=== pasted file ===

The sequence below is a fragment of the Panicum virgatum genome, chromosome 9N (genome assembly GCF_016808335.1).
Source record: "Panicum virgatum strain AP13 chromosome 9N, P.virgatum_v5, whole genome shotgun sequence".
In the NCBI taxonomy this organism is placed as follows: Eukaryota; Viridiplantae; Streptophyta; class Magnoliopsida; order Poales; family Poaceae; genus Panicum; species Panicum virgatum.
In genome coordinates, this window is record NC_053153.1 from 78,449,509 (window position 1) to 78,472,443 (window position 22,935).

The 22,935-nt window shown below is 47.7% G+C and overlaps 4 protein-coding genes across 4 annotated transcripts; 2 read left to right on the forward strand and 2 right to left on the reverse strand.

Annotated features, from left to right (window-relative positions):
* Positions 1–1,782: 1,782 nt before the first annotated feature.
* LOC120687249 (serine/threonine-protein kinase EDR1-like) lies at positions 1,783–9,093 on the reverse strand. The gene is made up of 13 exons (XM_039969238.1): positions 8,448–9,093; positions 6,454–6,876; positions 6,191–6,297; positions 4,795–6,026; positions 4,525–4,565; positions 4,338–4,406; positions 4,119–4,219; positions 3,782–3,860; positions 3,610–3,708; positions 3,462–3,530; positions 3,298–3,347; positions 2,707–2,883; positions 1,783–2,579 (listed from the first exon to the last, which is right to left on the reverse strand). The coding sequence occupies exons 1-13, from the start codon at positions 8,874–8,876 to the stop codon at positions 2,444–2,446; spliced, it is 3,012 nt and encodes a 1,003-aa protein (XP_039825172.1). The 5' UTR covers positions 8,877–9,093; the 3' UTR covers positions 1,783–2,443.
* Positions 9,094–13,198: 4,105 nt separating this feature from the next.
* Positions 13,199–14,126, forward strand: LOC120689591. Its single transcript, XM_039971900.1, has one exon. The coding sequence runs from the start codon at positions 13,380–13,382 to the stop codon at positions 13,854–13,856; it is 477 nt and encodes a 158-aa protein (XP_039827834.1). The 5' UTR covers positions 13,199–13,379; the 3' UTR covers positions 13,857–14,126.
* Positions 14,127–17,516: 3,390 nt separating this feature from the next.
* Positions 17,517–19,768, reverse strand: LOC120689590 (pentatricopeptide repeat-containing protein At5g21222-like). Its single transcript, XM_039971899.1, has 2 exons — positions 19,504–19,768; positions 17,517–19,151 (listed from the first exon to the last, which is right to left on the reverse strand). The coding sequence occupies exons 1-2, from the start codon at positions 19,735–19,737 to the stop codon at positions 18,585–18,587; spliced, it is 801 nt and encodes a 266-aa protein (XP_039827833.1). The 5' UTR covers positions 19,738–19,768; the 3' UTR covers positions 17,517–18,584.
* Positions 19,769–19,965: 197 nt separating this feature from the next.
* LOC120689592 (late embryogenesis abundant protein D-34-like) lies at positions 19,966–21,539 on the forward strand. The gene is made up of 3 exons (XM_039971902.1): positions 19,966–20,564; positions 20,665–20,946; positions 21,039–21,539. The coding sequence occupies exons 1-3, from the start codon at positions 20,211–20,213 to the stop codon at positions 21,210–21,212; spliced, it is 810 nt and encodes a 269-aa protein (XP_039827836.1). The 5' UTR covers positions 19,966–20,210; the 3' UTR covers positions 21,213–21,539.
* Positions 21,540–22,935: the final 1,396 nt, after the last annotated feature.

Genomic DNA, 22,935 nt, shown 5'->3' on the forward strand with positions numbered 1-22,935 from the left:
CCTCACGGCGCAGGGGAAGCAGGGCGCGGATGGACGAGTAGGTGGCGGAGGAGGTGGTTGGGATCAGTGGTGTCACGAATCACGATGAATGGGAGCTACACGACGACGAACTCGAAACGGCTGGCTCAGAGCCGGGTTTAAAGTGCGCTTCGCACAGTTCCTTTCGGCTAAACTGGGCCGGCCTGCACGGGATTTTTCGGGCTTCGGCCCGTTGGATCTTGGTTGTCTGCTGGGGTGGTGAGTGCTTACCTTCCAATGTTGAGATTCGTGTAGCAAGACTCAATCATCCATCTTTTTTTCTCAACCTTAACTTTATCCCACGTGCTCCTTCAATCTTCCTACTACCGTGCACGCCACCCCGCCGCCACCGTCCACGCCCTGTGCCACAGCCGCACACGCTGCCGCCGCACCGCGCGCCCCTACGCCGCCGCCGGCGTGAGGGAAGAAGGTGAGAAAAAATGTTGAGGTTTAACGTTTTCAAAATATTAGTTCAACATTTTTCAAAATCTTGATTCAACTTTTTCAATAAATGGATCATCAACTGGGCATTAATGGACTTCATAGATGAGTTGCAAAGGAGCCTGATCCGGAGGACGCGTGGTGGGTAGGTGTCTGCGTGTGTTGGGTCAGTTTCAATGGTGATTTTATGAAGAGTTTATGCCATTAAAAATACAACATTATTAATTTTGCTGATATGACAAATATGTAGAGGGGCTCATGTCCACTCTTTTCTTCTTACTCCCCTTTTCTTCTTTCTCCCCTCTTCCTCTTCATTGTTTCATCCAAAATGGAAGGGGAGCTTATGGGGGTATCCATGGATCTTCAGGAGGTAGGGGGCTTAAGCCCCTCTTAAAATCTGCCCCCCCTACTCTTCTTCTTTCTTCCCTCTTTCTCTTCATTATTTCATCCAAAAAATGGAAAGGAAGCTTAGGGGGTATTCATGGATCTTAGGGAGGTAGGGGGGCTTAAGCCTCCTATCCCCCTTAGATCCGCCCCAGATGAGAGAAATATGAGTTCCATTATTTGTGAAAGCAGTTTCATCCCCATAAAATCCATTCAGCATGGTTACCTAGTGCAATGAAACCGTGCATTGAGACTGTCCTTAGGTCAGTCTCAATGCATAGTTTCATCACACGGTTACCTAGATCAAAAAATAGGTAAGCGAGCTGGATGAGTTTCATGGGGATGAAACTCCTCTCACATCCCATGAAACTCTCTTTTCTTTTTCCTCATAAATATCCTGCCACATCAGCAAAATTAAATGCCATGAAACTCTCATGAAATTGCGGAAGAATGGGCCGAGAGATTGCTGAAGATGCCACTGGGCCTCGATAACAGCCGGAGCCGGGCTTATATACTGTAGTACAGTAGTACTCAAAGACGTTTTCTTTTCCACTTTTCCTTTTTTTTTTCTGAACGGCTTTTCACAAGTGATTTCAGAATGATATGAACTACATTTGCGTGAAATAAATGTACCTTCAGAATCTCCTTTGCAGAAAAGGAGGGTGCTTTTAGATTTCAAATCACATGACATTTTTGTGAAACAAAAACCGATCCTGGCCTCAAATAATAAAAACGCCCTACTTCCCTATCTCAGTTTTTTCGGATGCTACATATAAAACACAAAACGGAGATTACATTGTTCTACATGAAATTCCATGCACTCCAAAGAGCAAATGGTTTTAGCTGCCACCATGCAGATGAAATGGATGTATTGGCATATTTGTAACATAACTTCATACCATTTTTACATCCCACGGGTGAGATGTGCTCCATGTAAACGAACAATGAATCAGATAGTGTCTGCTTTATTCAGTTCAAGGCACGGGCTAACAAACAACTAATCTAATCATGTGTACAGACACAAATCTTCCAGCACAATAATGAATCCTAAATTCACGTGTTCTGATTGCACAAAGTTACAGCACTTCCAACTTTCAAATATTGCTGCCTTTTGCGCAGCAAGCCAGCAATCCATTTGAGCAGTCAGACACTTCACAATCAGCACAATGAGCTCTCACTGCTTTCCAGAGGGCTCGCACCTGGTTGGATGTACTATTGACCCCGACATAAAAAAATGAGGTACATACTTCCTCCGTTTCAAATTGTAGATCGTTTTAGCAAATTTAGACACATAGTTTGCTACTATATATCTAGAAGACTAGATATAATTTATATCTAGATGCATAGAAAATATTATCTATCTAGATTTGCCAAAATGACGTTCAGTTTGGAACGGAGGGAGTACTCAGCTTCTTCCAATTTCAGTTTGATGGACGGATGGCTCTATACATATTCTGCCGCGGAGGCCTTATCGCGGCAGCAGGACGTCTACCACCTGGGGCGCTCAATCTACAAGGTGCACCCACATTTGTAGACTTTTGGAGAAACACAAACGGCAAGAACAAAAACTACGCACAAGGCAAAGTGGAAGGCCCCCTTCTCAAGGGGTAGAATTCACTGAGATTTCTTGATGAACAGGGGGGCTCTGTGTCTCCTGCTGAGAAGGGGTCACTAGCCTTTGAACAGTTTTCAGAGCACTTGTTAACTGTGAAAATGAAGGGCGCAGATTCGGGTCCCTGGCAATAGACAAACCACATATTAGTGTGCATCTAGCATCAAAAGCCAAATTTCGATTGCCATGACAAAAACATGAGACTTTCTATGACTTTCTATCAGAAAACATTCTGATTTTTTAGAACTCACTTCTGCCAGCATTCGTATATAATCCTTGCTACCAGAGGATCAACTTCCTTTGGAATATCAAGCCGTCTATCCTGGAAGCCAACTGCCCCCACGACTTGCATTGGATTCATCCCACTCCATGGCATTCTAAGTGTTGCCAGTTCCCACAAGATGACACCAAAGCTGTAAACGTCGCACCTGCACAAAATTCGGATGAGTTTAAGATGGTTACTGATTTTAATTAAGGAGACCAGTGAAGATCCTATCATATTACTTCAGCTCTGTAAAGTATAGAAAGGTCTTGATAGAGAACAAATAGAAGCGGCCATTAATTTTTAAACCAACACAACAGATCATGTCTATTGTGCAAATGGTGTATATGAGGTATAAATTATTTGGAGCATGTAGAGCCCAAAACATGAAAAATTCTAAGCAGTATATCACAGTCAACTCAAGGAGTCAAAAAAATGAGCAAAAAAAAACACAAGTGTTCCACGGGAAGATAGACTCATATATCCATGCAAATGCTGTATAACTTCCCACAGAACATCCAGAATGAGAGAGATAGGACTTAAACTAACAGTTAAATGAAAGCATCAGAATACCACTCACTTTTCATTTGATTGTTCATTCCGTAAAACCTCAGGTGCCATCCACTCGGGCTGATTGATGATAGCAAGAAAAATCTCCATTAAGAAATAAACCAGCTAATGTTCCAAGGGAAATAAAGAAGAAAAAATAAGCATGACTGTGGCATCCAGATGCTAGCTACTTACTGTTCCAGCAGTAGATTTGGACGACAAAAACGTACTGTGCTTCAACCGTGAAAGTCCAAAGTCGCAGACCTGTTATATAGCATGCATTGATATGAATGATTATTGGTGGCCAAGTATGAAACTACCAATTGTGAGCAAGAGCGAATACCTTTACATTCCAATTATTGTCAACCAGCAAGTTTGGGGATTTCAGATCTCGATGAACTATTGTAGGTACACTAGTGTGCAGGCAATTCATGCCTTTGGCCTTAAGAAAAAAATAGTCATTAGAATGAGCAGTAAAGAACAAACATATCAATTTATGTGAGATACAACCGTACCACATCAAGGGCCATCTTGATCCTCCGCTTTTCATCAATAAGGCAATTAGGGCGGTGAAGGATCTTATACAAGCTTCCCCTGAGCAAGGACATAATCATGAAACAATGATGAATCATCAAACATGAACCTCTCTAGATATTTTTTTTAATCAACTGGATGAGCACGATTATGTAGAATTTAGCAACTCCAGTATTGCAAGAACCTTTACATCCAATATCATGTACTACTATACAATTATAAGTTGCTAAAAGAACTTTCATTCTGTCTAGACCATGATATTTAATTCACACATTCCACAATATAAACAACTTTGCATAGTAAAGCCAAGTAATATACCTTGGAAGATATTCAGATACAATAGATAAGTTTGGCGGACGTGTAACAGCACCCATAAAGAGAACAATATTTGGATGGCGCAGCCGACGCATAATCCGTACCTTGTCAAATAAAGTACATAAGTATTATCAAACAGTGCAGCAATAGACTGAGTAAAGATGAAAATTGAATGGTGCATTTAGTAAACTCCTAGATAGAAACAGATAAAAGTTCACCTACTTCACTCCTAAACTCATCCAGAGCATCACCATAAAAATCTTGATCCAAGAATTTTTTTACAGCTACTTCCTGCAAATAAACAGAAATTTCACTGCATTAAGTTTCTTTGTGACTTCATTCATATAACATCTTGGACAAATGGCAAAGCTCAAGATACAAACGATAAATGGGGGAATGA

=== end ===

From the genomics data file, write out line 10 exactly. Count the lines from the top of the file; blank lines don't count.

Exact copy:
* Positions 13,199–14,126, forward strand: LOC120689591. Its single transcript, XM_039971900.1, has one exon. The coding sequence runs from the start codon at positions 13,380–13,382 to the stop codon at positions 13,854–13,856; it is 477 nt and encodes a 158-aa protein (XP_039827834.1). The 5' UTR covers positions 13,199–13,379; the 3' UTR covers positions 13,857–14,126.